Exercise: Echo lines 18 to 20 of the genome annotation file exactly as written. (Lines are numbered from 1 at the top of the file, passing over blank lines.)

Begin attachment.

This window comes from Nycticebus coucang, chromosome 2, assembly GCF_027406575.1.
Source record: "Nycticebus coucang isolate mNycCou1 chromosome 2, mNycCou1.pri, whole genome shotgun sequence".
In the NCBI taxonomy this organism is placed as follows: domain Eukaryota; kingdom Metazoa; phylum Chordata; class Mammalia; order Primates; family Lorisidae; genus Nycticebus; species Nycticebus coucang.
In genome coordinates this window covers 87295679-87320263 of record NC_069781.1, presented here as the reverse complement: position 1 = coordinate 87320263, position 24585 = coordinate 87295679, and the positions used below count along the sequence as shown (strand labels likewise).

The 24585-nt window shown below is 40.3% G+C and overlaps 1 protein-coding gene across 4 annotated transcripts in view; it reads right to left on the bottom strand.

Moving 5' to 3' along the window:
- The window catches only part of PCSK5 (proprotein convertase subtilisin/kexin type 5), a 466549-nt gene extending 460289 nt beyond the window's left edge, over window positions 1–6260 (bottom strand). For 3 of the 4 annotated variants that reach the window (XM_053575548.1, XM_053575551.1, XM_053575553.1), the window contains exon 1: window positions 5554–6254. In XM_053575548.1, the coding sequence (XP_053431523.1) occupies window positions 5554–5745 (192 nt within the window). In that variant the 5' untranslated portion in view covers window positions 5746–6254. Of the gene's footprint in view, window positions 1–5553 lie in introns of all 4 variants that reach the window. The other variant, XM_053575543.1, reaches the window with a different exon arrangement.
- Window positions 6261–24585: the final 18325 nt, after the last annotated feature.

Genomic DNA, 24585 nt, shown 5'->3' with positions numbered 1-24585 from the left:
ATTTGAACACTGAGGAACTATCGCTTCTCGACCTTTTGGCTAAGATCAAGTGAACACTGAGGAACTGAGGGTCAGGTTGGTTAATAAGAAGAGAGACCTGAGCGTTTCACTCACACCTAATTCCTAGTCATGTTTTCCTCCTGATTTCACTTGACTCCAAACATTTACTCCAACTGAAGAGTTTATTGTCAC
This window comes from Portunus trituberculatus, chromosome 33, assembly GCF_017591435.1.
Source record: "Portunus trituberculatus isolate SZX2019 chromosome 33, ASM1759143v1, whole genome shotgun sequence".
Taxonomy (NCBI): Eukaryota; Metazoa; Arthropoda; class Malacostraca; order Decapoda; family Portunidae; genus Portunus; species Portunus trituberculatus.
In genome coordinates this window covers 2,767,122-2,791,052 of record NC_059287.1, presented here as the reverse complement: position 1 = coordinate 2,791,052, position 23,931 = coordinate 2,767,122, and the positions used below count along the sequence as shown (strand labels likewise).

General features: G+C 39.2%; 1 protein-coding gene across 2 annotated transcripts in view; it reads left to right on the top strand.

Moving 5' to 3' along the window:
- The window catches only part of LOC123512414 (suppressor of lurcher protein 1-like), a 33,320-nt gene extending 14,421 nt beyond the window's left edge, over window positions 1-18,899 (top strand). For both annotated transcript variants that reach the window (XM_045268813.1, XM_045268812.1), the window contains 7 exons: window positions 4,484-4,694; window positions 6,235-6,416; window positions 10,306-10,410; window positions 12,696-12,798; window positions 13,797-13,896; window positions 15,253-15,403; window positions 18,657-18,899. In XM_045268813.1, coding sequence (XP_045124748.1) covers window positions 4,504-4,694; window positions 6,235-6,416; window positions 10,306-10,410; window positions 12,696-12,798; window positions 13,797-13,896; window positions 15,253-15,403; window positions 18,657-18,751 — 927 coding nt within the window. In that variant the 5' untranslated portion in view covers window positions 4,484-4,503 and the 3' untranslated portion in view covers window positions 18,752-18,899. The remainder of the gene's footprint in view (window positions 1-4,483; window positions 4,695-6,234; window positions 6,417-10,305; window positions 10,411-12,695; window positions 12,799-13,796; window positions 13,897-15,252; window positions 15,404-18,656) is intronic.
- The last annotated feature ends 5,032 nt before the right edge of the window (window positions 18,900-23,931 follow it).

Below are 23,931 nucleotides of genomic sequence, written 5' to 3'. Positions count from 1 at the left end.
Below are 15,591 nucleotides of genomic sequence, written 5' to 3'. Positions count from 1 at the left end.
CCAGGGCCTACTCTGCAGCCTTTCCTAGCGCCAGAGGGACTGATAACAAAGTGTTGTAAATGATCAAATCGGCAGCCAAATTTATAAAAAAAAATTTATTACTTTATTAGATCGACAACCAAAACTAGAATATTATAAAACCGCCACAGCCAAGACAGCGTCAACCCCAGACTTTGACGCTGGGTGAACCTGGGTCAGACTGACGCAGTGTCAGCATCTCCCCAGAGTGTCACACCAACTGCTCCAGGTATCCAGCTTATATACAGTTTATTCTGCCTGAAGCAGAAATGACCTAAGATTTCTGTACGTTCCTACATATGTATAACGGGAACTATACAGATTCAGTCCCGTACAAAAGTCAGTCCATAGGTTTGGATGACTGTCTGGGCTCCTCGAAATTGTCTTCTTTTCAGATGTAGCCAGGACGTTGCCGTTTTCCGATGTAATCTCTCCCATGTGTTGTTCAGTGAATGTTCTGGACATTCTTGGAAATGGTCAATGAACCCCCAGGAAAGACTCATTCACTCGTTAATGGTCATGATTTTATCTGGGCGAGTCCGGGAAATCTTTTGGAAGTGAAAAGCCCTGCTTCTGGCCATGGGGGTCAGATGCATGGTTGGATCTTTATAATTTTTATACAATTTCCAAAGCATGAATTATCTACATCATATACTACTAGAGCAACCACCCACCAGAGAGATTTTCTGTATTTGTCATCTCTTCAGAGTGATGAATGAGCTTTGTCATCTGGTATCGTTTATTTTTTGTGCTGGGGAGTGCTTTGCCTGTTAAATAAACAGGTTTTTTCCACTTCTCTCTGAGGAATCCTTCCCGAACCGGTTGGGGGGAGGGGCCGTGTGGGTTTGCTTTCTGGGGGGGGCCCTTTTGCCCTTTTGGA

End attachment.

- The last annotated feature ends 5,032 nt before the right edge of the window (window positions 18,900-23,931 follow it).

Below are 23,931 nucleotides of genomic sequence, written 5' to 3'. Positions count from 1 at the left end.
Below are 15,591 nucleotides of genomic sequence, written 5' to 3'. Positions count from 1 at the left end.